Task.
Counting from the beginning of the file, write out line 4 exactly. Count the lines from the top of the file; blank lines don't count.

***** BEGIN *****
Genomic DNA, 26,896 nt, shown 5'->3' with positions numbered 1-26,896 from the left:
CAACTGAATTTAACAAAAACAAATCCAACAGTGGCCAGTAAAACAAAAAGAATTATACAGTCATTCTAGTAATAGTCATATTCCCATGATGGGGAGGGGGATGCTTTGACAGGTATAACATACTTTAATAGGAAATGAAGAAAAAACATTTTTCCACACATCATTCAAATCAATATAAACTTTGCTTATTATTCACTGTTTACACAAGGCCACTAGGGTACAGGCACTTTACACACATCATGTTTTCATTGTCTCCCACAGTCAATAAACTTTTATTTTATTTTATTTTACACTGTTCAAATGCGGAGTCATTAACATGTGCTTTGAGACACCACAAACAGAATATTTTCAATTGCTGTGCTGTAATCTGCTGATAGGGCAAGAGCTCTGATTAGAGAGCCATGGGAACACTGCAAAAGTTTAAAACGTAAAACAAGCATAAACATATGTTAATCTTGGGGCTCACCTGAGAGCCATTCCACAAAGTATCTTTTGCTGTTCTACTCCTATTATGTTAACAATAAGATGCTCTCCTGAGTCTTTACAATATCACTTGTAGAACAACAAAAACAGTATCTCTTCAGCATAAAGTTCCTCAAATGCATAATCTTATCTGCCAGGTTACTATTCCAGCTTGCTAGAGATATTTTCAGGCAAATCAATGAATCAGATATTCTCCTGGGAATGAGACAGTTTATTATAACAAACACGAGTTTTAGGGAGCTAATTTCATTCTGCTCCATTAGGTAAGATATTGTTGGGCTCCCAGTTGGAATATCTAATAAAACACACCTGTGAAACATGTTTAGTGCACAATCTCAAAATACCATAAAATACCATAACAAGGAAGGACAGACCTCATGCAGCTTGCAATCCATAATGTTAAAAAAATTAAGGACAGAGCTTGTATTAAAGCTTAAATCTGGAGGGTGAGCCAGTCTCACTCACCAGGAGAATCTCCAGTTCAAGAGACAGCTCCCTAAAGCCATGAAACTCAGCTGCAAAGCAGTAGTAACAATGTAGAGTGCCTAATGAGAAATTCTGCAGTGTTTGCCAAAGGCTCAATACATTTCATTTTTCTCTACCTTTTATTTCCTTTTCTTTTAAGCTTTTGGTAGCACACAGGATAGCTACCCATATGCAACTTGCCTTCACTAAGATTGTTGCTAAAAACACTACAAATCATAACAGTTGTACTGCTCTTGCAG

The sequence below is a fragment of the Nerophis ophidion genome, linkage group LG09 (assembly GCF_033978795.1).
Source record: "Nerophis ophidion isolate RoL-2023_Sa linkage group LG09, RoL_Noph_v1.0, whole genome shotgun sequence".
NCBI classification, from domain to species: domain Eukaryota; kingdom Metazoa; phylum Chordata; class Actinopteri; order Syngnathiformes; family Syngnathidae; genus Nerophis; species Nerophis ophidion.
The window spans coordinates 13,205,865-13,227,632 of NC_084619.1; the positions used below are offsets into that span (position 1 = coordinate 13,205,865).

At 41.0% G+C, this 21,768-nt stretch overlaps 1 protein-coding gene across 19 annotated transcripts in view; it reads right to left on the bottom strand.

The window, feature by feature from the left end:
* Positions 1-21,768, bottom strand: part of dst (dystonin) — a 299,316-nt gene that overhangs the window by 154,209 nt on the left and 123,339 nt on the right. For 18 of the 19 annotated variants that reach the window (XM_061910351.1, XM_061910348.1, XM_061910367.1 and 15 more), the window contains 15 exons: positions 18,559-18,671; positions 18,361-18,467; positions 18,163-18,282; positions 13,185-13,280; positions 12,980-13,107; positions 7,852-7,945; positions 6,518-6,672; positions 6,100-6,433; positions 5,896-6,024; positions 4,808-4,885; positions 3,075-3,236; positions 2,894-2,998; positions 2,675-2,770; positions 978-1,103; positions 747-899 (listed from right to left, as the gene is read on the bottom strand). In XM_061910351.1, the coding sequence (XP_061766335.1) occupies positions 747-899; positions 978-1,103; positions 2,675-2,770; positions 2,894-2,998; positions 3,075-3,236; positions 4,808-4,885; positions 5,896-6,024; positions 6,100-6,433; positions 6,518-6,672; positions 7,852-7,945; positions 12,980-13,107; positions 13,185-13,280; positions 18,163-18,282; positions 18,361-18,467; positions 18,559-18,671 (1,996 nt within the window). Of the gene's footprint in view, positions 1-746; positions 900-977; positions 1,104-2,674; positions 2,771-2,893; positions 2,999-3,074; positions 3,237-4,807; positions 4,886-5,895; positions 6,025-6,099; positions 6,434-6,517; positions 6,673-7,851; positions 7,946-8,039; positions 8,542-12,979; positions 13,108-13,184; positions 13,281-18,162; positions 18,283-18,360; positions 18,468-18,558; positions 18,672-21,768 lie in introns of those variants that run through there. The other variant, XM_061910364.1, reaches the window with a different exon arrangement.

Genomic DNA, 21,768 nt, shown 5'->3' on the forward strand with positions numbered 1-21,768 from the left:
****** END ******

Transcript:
Source record: "Nerophis ophidion isolate RoL-2023_Sa linkage group LG09, RoL_Noph_v1.0, whole genome shotgun sequence".